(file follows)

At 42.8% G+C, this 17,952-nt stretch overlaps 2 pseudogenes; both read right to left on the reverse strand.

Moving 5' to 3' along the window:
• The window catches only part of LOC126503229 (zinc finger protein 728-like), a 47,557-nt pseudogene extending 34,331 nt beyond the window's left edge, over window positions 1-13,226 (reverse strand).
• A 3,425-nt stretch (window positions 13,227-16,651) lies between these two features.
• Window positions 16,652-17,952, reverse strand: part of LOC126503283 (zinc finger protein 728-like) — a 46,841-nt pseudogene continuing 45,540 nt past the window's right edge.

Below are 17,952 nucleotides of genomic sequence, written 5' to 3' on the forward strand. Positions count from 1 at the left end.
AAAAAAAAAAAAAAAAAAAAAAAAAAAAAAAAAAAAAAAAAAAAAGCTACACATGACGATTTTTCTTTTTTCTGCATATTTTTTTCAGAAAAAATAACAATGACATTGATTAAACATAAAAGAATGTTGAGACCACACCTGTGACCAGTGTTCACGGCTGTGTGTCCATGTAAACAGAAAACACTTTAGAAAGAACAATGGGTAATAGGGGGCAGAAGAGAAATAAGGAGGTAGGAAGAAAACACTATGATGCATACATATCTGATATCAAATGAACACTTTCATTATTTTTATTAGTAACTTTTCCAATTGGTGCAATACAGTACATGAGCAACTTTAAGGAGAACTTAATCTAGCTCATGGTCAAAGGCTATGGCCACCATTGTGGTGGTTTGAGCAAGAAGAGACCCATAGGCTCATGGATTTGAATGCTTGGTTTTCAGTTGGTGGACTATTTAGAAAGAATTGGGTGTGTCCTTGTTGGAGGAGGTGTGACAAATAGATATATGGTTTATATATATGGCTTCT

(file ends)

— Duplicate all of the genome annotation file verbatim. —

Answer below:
At 42.8% G+C, this 17,952-nt stretch overlaps 2 pseudogenes; both read right to left on the reverse strand.

Moving 5' to 3' along the window:
• The window catches only part of LOC126503229 (zinc finger protein 728-like), a 47,557-nt pseudogene extending 34,331 nt beyond the window's left edge, over window positions 1-13,226 (reverse strand).
• A 3,425-nt stretch (window positions 13,227-16,651) lies between these two features.
• Window positions 16,652-17,952, reverse strand: part of LOC126503283 (zinc finger protein 728-like) — a 46,841-nt pseudogene continuing 45,540 nt past the window's right edge.

Below are 17,952 nucleotides of genomic sequence, written 5' to 3' on the forward strand. Positions count from 1 at the left end.
AAAAAAAAAAAAAAAAAAAAAAAAAAAAAAAAAAAAAAAAAAAAAGCTACACATGACGATTTTTCTTTTTTCTGCATATTTTTTTCAGAAAAAATAACAATGACATTGATTAAACATAAAAGAATGTTGAGACCACACCTGTGACCAGTGTTCACGGCTGTGTGTCCATGTAAACAGAAAACACTTTAGAAAGAACAATGGGTAATAGGGGGCAGAAGAGAAATAAGGAGGTAGGAAGAAAACACTATGATGCATACATATCTGATATCAAATGAACACTTTCATTATTTTTATTAGTAACTTTTCCAATTGGTGCAATACAGTACATGAGCAACTTTAAGGAGAACTTAATCTAGCTCATGGTCAAAGGCTATGGCCACCATTGTGGTGGTTTGAGCAAGAAGAGACCCATAGGCTCATGGATTTGAATGCTTGGTTTTCAGTTGGTGGACTATTTAGAAAGAATTGGGTGTGTCCTTGTTGGAGGAGGTGTGACAAATAGATATATGGTTTATATATATGGCTTCT